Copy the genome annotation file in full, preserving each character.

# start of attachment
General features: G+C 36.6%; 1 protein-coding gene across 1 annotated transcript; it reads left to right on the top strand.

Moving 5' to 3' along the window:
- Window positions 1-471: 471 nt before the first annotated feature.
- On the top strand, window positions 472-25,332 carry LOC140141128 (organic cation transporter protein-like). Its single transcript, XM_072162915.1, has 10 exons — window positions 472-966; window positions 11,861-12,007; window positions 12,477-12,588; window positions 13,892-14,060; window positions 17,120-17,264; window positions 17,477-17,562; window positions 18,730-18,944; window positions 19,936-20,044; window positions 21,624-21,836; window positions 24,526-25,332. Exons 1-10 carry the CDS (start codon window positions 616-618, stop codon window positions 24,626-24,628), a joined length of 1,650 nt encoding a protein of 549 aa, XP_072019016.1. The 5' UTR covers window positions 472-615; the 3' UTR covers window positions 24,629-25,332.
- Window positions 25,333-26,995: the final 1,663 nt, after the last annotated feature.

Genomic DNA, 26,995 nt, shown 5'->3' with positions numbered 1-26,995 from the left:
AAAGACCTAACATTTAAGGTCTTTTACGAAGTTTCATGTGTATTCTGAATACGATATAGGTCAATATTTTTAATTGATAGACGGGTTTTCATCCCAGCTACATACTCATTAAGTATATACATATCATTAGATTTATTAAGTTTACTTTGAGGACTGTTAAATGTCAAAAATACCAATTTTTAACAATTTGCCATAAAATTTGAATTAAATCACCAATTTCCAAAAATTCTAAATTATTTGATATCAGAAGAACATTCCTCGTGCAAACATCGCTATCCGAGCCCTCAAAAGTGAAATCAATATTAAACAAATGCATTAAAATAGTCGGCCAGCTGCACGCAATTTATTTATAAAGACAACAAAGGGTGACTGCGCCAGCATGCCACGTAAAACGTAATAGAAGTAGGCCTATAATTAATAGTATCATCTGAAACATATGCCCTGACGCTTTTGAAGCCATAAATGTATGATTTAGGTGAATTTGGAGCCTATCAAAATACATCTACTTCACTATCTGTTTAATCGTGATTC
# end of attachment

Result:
General features: G+C 36.6%; 1 protein-coding gene across 1 annotated transcript; it reads left to right on the top strand.

Moving 5' to 3' along the window:
- Window positions 1-471: 471 nt before the first annotated feature.
- On the top strand, window positions 472-25,332 carry LOC140141128 (organic cation transporter protein-like). Its single transcript, XM_072162915.1, has 10 exons — window positions 472-966; window positions 11,861-12,007; window positions 12,477-12,588; window positions 13,892-14,060; window positions 17,120-17,264; window positions 17,477-17,562; window positions 18,730-18,944; window positions 19,936-20,044; window positions 21,624-21,836; window positions 24,526-25,332. Exons 1-10 carry the CDS (start codon window positions 616-618, stop codon window positions 24,626-24,628), a joined length of 1,650 nt encoding a protein of 549 aa, XP_072019016.1. The 5' UTR covers window positions 472-615; the 3' UTR covers window positions 24,629-25,332.
- Window positions 25,333-26,995: the final 1,663 nt, after the last annotated feature.

Genomic DNA, 26,995 nt, shown 5'->3' with positions numbered 1-26,995 from the left:
AAAGACCTAACATTTAAGGTCTTTTACGAAGTTTCATGTGTATTCTGAATACGATATAGGTCAATATTTTTAATTGATAGACGGGTTTTCATCCCAGCTACATACTCATTAAGTATATACATATCATTAGATTTATTAAGTTTACTTTGAGGACTGTTAAATGTCAAAAATACCAATTTTTAACAATTTGCCATAAAATTTGAATTAAATCACCAATTTCCAAAAATTCTAAATTATTTGATATCAGAAGAACATTCCTCGTGCAAACATCGCTATCCGAGCCCTCAAAAGTGAAATCAATATTAAACAAATGCATTAAAATAGTCGGCCAGCTGCACGCAATTTATTTATAAAGACAACAAAGGGTGACTGCGCCAGCATGCCACGTAAAACGTAATAGAAGTAGGCCTATAATTAATAGTATCATCTGAAACATATGCCCTGACGCTTTTGAAGCCATAAATGTATGATTTAGGTGAATTTGGAGCCTATCAAAATACATCTACTTCACTATCTGTTTAATCGTGATTC